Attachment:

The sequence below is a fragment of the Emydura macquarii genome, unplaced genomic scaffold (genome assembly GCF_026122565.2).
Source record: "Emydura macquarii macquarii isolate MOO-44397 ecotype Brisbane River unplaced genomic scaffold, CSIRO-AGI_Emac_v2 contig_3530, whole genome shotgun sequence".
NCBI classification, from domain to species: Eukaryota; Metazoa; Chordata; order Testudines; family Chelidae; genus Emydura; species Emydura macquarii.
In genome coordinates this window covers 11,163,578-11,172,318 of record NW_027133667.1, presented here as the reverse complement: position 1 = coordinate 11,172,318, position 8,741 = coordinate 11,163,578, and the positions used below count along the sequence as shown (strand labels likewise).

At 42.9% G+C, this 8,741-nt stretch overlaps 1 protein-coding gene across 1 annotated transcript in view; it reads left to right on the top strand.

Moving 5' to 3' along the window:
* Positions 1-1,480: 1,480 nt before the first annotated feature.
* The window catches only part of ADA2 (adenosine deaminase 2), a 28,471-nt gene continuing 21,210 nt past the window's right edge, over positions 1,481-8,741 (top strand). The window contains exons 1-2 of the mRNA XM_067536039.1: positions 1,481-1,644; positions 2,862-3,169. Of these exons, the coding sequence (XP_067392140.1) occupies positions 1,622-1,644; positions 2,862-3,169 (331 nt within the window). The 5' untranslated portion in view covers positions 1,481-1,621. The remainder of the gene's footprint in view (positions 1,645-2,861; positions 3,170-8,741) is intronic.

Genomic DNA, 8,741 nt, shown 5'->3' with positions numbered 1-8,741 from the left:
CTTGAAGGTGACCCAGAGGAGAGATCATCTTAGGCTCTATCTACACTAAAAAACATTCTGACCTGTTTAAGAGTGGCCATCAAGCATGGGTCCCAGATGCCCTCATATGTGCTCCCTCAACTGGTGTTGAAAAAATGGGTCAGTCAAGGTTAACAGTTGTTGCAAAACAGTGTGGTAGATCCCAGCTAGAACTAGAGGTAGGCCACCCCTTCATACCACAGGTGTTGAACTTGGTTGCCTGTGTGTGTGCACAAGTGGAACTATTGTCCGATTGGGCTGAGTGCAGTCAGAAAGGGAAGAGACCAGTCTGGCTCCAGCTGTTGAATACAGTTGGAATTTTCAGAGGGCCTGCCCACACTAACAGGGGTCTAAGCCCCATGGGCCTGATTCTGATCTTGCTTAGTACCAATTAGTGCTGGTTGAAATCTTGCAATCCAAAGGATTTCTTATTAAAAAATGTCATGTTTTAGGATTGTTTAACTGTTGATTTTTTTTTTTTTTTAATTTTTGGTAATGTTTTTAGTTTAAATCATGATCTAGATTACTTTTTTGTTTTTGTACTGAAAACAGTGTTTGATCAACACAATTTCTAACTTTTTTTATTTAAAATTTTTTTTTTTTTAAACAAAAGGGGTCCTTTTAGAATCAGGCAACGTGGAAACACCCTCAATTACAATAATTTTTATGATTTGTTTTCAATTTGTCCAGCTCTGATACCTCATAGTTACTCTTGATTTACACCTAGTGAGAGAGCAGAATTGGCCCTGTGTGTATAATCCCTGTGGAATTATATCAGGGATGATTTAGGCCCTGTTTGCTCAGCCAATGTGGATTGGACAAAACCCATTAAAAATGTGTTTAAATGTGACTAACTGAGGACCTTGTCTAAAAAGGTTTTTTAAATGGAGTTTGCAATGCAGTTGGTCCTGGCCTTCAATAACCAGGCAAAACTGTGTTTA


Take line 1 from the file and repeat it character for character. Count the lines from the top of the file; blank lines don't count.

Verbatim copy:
The sequence below is a fragment of the Emydura macquarii genome, unplaced genomic scaffold (genome assembly GCF_026122565.2).